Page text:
August was a bumper month for General Fiction with 80 reviews of 60 books.

Petronella McGovern’s crime title Six Minutes featured strongly in the general fiction reviews, as did Sarah Bailey’s Where the Dead Go and Diane Armstrong’s historical novel The Collaborator.

Barbara Hannay’s family drama Meet Me In Venice received three reviews in August, from regular reviewers Shelleyrae @ Book’d Out, Amanda @ Mrs B’s Book Reviews and Helen Sibbritt. Amanda interviewed the author as part of her Tea with Mrs B series, and Barbara Hannay describes the book as follows:

A grieving widow gathers her scattered family in one of the world’s most enchanting and romantic cities,  where they encounter heartache and a shocking surprise, as well as unexpected happiness and, of course, romance. 

Reviewers warmed to the novel and its setting, with Shellyrae describing it as “A captivating story about family, love and life’s journey,” and Helen Sibbritt giving it five stars.

meet me in venice small

Cloggie Downunder and nadia l king both adored the not-quite-YA new release It Sounded Better In My Head by Nina Kenwood. The book details the main character’s transition from high school to university while her parents break up, her best friends fall in love and she deals with her own body image issues.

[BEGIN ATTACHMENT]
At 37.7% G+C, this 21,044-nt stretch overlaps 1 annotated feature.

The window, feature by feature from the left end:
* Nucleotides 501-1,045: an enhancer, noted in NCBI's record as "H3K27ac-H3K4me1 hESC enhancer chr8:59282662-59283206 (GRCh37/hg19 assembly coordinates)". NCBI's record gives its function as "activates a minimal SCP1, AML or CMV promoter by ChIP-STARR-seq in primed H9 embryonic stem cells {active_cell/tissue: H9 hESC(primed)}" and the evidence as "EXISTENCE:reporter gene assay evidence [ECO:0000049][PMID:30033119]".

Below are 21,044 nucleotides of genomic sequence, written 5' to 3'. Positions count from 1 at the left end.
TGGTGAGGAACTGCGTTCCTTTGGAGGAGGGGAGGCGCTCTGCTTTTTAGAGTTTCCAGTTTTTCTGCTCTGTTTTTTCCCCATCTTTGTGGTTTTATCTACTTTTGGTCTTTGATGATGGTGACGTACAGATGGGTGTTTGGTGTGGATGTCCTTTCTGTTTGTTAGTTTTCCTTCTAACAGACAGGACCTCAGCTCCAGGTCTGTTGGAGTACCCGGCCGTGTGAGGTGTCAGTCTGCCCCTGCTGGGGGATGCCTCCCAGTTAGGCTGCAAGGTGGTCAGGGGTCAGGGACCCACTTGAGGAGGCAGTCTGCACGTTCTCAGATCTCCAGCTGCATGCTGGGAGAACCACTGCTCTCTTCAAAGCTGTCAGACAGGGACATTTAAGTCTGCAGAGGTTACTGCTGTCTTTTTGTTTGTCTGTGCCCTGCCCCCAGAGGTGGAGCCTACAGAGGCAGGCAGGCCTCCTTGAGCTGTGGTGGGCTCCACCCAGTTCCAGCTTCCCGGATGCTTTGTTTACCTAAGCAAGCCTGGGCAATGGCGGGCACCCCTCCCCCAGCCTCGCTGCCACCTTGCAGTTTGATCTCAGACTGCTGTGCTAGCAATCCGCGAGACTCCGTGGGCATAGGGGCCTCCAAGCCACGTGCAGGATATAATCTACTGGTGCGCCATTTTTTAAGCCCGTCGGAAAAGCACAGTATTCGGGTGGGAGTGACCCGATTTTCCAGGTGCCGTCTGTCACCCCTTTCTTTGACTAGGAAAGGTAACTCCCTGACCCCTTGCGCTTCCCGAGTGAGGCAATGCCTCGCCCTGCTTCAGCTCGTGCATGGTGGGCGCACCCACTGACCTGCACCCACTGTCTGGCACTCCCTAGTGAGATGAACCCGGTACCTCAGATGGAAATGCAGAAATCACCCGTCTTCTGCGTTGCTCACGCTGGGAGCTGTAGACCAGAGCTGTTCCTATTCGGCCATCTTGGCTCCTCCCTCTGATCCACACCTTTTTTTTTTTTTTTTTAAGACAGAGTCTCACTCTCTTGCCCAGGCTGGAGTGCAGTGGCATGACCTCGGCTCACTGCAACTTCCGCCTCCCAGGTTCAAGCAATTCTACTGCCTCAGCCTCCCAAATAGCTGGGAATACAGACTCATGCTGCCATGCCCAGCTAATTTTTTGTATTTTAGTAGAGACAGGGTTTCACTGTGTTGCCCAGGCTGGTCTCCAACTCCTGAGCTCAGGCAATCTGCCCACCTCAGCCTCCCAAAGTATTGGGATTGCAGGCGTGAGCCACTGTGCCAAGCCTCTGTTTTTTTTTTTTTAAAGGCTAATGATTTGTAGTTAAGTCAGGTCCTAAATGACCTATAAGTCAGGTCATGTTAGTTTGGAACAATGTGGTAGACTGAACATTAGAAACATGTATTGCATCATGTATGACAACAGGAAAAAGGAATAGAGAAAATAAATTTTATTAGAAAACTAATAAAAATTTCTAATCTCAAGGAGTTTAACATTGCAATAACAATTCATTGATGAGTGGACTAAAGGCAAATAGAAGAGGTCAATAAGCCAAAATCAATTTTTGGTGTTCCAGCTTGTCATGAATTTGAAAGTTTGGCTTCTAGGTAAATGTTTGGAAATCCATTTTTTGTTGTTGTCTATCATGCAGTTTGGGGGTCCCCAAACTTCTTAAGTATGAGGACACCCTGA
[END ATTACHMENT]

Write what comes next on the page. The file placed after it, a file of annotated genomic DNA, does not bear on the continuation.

What reviewers seem to love is Natalie’s voice. Cloggie Downunder writes, “Her voice is genuine, often self-deprecating, and her inner monologue oscillates between hilarious and heart breaking”, while Nadia says that, “Natalie’s voice is relatable, honest and lovable. Watching her accidental romance was like watching the best rom-com ever.”


On her blog ‘How to be eighty’ (what a great blog title!) Maureen Helen reviewed a more literary general fiction title, Invented Lives by Andrea Goldsmith,  “the story of a young Jewish woman who migrates from Leningrad in the 1980s and her attempts to settle into a strange new country [Australia]”.

Maureen enjoyed the sense of Melbourne evoked by the novel, and highly recommends it. “The novel deals with large themes including the impact of immigration on both those who migrate and those who accept them. The roles of women in Australian society are challenged. Family patterns and ties, and the way in which they bind members, test people.”


Thank you to our regular and new reviewers for showcasing these and other titles in general fiction in August. September’s round-up will be bundled together with October’s at the beginning of November – catch you then!

About me: I read and write across genres with a preference for smart, accessible fiction. The Australian Women Writers Challenge has opened my eyes to a whole new range of favourite authors who’ve been hiding right in front of me. You can find out more about me and my reading and writing at